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SpeakEasy and Front Porch Will Sponsor a Free Panel On Restorative Justice

In conjunction with the New England premiere of the acclaimed drama Pass Over, SpeakEasy Stage Company and the Front Porch Arts Collective, Boston's only professional black-led theater company, are sponsoring a panel discussion on "Restorative Justice and Healing After Loss." The event will take place on Tuesday, January 7, from 6-8PM, at Hibernian Hall, 184 Dudley Street in Boston. Admission is free but advance registration is requested.

Fill out this form to reserve your spot: https://forms.gle/XawcmgMyBWnPzeV69

Moderated by Pascale Florestal, Education Director for Front Porch, this panel will include conversations with mothers who lost a child to gun violence, as well as an artist working to use the arts to promote healing and awareness. The discussion will also explore ways to curb systemic violence against people of color and ways the community can come together and heal.

Scheduled to appear is Boston activist Ramona Jones, whose son Anthony Weeks was shot and killed outside her Brockton home when he was just 16. Ms. Jones donates her time to a number of related community organizations, including Legacy Lives On, the Louis D. Brown Peace Institute, and Code Listen, speaking with young people about her son and sharing his story in the hope of preventing another mother from losing a child to violence.

Also joining the conversation will be Shaw Pong Liu, a violinist and composer, and the founder of Code Listen, which uses songwriting and performances to support healing and dialogue around violence, racism, and police practices.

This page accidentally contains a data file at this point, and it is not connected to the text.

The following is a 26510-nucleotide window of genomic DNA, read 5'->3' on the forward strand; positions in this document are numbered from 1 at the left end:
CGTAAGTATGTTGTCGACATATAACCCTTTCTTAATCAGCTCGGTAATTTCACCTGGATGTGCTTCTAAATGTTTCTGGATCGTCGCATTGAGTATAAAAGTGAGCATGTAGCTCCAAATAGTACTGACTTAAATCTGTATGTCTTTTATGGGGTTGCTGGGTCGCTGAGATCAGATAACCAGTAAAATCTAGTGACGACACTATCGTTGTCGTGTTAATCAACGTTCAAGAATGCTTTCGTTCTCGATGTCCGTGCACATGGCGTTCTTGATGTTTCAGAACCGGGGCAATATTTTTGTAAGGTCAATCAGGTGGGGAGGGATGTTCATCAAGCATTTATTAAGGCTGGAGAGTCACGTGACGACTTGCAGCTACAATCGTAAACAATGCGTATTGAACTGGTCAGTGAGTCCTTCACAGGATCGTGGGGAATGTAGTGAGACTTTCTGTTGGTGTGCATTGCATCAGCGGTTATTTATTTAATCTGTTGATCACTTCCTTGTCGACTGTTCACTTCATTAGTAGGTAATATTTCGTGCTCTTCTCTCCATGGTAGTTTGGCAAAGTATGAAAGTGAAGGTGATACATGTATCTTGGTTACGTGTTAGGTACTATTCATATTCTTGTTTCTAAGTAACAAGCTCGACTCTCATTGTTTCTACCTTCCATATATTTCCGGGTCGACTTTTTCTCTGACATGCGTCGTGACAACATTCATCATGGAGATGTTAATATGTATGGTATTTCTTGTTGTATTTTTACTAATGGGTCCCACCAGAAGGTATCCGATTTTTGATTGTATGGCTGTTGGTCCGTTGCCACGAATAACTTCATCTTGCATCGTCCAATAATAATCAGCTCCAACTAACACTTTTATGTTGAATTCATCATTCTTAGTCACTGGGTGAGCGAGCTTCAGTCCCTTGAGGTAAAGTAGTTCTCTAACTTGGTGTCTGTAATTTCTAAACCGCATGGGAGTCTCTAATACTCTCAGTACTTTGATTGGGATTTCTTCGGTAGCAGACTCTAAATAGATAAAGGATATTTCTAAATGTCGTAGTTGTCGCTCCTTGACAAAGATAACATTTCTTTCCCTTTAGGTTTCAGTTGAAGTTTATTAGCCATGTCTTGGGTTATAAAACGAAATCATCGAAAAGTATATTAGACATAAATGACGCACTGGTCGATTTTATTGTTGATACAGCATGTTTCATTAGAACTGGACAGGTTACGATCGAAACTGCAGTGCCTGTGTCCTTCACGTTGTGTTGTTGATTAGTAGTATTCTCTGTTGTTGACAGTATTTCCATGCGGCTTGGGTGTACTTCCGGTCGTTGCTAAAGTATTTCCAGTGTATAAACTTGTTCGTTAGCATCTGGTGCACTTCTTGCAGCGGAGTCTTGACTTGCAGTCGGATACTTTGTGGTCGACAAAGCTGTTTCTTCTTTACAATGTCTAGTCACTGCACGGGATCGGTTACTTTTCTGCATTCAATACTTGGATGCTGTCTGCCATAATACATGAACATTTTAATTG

The evening will also include a performance by members of the cast of Pass Over, and a reception to allow attendees to continue the conversation while enjoying refreshments.

Winner of the 2019 Lortel Award for Best Play, PASS OVER was written by Antoinette Nwandu, and tells the story of Moses and Kitch, two young Black men looking for ways to pass the time while hanging out on their local street corner. Crafting everyday profanity into poetic and humorous riffs, the friends share their dreams of deliverance, until an ominous stranger changes their world forever. Bold, thrilling, and breathtakingly theatrical, PASS OVER unflinchingly exposes the lives of generations of young Black men who dream of a promised land they have yet to find.

Content advisory: PASS OVER contains depictions of anti-Black racism, police harassment and brutality, gunshots, strong language, and frequent use of the n-word (both as an expression between two black friends and as a racial epithet used by a white person).

PASS OVER is the work of New York-based playwright Antoinette Nwandu, whose plays include Black Boy & the War (2011); Vanna White Must Die (2012); Flat Sam (2013); and Breach: a manifesto on race in America through the eyes of a black girl recovering from self-hate (2018). Ms. Nwandu is a MacDowell Fellow, a Dramatists Guild Fellow, and an Ars Nova Play Group alum. Honors include the 2018 Whiting Award, the 2017 Paula Vogel Playwriting Award, the Lorraine Hansberry Playwriting Award, and spots on the 2016 and 2017 Kilroys lists. She holds degrees from Harvard College, the University of Edinburgh, and New York University's Tisch School of the Arts.

The Boston cast features Boston actors Kadahj Bennett, Hubens "Bobby" Cius, and Lewis D. Wheeler, and was directed by Monica White Ndounou.

PASS OVER will play for four weeks, from January 3 - 25, 2020, in the Roberts Studio Theatre in the Stanford Calderwood Pavilion at the Boston Center for the Arts, 527 Tremont Street, Boston.

Ticket prices start at $25, with discounts for students, seniors, and those age 25 and under. For tickets or more information, the public is invited to call BostonTheatreScene Audience Services at 617.933.8600 or visit www.SpeakEasyStage.com.



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